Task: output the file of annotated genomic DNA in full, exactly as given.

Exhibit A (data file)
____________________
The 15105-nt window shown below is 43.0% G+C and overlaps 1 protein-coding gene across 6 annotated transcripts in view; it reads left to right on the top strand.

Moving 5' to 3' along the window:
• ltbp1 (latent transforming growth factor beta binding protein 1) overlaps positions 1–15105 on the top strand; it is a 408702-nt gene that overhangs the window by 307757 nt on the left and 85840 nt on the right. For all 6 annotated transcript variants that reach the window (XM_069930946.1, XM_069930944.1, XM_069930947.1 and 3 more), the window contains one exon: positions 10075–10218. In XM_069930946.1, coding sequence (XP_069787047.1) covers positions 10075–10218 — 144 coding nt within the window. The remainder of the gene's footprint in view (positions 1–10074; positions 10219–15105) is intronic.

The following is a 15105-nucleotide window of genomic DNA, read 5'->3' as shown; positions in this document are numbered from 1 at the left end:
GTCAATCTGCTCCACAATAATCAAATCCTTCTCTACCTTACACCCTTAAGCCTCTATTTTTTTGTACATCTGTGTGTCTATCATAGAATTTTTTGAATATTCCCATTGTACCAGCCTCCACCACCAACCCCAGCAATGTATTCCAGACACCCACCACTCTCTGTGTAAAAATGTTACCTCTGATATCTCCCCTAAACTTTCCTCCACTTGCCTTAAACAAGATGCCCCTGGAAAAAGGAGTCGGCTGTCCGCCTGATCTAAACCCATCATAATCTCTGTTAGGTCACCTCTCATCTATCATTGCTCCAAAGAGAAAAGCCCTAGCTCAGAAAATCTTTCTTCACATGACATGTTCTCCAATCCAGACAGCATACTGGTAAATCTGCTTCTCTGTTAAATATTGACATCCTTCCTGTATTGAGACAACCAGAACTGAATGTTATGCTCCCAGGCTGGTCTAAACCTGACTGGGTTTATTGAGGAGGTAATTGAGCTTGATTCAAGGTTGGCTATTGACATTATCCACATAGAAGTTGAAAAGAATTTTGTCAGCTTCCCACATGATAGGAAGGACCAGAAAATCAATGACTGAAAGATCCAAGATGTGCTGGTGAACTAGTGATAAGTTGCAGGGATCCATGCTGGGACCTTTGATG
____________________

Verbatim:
The 15105-nt window shown below is 43.0% G+C and overlaps 1 protein-coding gene across 6 annotated transcripts in view; it reads left to right on the top strand.

Moving 5' to 3' along the window:
• ltbp1 (latent transforming growth factor beta binding protein 1) overlaps positions 1–15105 on the top strand; it is a 408702-nt gene that overhangs the window by 307757 nt on the left and 85840 nt on the right. For all 6 annotated transcript variants that reach the window (XM_069930946.1, XM_069930944.1, XM_069930947.1 and 3 more), the window contains one exon: positions 10075–10218. In XM_069930946.1, coding sequence (XP_069787047.1) covers positions 10075–10218 — 144 coding nt within the window. The remainder of the gene's footprint in view (positions 1–10074; positions 10219–15105) is intronic.

The following is a 15105-nucleotide window of genomic DNA, read 5'->3' as shown; positions in this document are numbered from 1 at the left end:
GTCAATCTGCTCCACAATAATCAAATCCTTCTCTACCTTACACCCTTAAGCCTCTATTTTTTTGTACATCTGTGTGTCTATCATAGAATTTTTTGAATATTCCCATTGTACCAGCCTCCACCACCAACCCCAGCAATGTATTCCAGACACCCACCACTCTCTGTGTAAAAATGTTACCTCTGATATCTCCCCTAAACTTTCCTCCACTTGCCTTAAACAAGATGCCCCTGGAAAAAGGAGTCGGCTGTCCGCCTGATCTAAACCCATCATAATCTCTGTTAGGTCACCTCTCATCTATCATTGCTCCAAAGAGAAAAGCCCTAGCTCAGAAAATCTTTCTTCACATGACATGTTCTCCAATCCAGACAGCATACTGGTAAATCTGCTTCTCTGTTAAATATTGACATCCTTCCTGTATTGAGACAACCAGAACTGAATGTTATGCTCCCAGGCTGGTCTAAACCTGACTGGGTTTATTGAGGAGGTAATTGAGCTTGATTCAAGGTTGGCTATTGACATTATCCACATAGAAGTTGAAAAGAATTTTGTCAGCTTCCCACATGATAGGAAGGACCAGAAAATCAATGACTGAAAGATCCAAGATGTGCTGGTGAACTAGTGATAAGTTGCAGGGATCCATGCTGGGACCTTTGATG